Directed by Joseph Kosinski. Starring Tom Cruise, Morgan Freeman, Olga Kurylenko, Nikolaj Coster-Waldau, Andrea Riseborough, Zoë Bell, Melissa Leo, James Rawlings. Written by Joseph Kosinski, Karl Gajdusek, Michael Arndt, William Monahan.
Thoughtful, serious-minded science fiction is hard to come by; it’s even harder to come by in the realm of $100 million blockbusters. We were blessed last year with Ridley Scott’s wonderfully maddening Prometheus, and now here’s Oblivion, from director Joseph Kosinski (TRON: Legacy), which eschews the expected blockbuster tropes in pursuit of something…deeper.
Meditative, slowly-paced, and gorgeous to look at, Oblivion is a frequently mesmerizing piece of work. In story and ambition, it doesn’t pay off in the same way that Prometheus did, nor is it as kinetic an experience as the director’s TRON film. Instead, it’s a stripped down, sincere little genre riff, a Twilight Zone episode fleshed out and writ large into a landscape of almost endless CGI imagination.
In the year 2073, the Earth has become a wasteland after war with an invading alien species, referred to as “Scavengers”, resulted in the destruction of the moon and the detonation of nuclear warheads across the globe. The last remnants of humanity are collected in Titan, a massive space station that orbits the planet.
On what remains of Earth, water is being extracted through giant harvesting machines. Jack Harper (Tom Cruise, perfectly cast as the model human) and partner/lover Victoria (Andrea Riseborough) are stationed in the atmosphere to monitor the operation against a lingering Scavenger threat; Jack visits the ground to repair menacing-looking drones while Victoria reports back to mission commander Sally (Melissa Leo, sporting the kind of thick Texas drawl you rarely see in films set in the future).
While the opening scenes immediately grab your interest with their striking design, Oblivion really starts to kick into gear with the addition of Julia (Olga Kurylenko), who Jack saves after her ship crash-lands on the planet. Jack mentions a complete memory wipe before the mission, and Julia starts to fill him in on details of his previous life…
What, exactly, is going on here? At its best, the film’s script (by Kosinski, Karl Gajdusek, and Michael Arndt) delivers surreal compelling scenarios and lets the audience try to put the pieces of the puzzle together. But the script isn’t exactly Oblivion’s strong point.
Still, the film plays out best the less you know about the story going in; the trailer reveals far too much. Morgan Freeman, Nikolaj Coster-Waldau, and Zoë Bell show up in key supporting roles.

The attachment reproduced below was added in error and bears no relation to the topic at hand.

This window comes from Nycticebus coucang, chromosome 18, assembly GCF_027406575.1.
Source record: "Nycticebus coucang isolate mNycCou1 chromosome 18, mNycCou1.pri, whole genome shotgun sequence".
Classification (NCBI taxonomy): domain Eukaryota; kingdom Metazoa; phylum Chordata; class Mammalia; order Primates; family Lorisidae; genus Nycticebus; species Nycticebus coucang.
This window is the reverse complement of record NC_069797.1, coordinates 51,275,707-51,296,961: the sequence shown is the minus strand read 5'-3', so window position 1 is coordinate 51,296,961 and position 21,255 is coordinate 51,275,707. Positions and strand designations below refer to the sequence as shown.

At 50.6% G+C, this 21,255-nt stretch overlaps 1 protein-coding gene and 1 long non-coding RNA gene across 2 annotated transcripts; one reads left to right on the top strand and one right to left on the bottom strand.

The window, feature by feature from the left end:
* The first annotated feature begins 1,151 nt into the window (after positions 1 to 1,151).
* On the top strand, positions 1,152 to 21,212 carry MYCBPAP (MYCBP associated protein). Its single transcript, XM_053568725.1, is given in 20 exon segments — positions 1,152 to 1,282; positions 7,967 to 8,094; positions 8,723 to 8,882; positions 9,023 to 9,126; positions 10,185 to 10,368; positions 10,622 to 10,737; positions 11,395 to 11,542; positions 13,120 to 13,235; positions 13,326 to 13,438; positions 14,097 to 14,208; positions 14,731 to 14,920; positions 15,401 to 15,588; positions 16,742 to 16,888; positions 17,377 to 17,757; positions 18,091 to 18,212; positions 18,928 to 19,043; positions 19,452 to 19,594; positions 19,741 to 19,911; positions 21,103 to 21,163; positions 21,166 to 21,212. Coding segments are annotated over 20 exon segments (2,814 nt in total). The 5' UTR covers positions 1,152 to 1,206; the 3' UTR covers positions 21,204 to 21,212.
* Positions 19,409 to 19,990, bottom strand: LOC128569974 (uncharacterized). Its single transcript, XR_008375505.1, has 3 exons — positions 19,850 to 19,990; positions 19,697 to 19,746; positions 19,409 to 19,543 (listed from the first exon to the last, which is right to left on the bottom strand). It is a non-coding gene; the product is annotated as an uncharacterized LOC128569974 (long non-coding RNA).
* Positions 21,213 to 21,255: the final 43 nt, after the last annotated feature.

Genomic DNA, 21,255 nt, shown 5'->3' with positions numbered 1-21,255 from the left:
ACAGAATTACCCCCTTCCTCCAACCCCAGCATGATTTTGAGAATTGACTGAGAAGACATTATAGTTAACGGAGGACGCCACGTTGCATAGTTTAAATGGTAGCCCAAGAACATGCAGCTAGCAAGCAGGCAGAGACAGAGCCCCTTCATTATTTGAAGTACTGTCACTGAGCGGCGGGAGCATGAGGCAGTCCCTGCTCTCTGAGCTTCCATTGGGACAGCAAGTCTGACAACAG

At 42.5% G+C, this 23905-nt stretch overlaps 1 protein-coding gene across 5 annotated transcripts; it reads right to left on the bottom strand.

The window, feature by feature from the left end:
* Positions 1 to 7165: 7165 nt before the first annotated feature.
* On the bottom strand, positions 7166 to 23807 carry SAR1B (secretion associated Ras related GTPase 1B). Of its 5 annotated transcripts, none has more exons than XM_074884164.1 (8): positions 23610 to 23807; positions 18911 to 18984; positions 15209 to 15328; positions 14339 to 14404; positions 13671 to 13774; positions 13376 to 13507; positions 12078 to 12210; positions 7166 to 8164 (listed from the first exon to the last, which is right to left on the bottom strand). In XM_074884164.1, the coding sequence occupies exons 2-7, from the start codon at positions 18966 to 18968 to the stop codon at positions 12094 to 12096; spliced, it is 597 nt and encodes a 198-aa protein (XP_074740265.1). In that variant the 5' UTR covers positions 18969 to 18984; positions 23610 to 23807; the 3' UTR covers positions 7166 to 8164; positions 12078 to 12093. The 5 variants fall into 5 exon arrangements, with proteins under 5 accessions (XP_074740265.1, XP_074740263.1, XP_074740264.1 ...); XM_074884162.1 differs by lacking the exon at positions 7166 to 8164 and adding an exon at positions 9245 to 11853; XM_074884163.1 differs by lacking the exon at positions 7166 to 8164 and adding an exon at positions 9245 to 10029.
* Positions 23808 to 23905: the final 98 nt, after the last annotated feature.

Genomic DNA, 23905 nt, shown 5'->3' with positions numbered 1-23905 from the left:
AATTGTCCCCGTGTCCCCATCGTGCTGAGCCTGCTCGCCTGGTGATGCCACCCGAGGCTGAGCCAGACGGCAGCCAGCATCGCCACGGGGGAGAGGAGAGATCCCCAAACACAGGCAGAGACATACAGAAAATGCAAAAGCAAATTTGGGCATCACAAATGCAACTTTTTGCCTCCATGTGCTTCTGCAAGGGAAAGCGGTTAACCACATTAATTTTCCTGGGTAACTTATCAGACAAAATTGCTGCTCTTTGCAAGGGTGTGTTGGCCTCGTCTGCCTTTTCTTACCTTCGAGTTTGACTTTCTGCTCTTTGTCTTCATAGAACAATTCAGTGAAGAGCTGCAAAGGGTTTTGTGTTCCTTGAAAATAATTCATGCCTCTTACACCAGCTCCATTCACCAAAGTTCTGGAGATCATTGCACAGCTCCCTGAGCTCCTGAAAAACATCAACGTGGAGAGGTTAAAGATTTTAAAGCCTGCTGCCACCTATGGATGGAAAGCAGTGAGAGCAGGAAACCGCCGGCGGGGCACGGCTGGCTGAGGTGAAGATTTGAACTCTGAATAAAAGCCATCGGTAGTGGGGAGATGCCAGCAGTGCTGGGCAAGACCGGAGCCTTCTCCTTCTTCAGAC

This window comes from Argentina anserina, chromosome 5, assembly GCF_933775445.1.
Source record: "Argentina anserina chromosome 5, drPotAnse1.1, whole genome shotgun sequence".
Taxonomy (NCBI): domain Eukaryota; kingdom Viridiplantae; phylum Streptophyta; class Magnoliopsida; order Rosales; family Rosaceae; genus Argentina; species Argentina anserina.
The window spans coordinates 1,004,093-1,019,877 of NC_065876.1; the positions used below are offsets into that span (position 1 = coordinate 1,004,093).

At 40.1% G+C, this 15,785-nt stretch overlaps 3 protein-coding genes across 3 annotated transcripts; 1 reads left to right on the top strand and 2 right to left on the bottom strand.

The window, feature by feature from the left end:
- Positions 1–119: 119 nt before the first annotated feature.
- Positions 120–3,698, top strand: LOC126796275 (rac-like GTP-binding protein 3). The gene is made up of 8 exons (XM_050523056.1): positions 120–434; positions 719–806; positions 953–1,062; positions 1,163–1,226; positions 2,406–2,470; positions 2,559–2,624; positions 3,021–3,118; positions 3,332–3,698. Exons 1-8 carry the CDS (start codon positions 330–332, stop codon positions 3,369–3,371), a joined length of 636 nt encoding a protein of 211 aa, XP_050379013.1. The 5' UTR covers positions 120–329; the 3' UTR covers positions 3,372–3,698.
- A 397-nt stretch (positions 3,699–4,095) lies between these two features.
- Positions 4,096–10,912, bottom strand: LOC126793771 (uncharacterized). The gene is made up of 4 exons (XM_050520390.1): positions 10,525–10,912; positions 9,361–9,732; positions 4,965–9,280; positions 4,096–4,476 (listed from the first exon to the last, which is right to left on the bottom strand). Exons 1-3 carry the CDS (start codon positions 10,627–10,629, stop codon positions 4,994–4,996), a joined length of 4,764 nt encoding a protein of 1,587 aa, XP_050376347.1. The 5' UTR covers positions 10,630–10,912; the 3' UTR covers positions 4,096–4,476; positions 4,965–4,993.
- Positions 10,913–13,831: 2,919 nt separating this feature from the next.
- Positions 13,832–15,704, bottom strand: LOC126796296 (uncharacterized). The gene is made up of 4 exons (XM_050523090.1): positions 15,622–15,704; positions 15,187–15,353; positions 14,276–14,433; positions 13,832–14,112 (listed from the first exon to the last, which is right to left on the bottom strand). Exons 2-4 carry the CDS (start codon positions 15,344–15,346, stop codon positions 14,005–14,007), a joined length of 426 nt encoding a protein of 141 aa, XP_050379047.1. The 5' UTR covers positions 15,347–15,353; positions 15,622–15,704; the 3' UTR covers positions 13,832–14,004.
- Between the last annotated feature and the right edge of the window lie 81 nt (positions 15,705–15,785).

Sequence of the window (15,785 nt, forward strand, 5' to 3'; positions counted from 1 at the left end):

Just don’t think about it too hard: Oblivion isn’t likely to hold up under the extreme scrutiny of many of the genre’s fans. Too slow for casual audiences and perhaps not authentic enough for hardcore sci-fi diehards, Oblivion exists in an uneasy area for a major blockbuster; it’s not entirely unlike Soderbergh’s Solaris.
Of course, there are the required action set pieces peppered throughout to keep things somewhat lively. The only problem, as we watch the spaceships and drone-orbs chasing each other throughout the skies, is that we’re usually acutely aware that this world is almost entirely CGI; still, outside of a couple lousy shots that stand out, it’s remarkably well-done stuff, in sharp contrast to the work in, say, Oz: The Great and Powerful.
The film’s look is its greatest strength. Set design, which combines a dystopian view of the post-apocalyptic landscape (cities buried under land and debris) with the futuristic technology in the skies (those drones are a standout) is phenomenal. Cinematographer Claudio Miranda, who just won an Oscar for Life of Pi, clearly knows how to work with all the CGI elements.
TRON: Legacy was aided immeasurably by its explosive Daft Punk soundtrack, and Oblivion similarly benefits by a terrific score from French electronic group M83. It’s not nearly as dynamic as the work on TRON, but it reminded me of some of the better scores Tangerine Dream or Vangelis put out in the 80s.
I caught Oblivion at IMAX, with a presentation that is being touted as showing more of the film: a 1.9:1 aspect ratio compared to the standard widescreen 2.4:1. Whatever the format, this movie looks great, and demands to be seen in the cinema.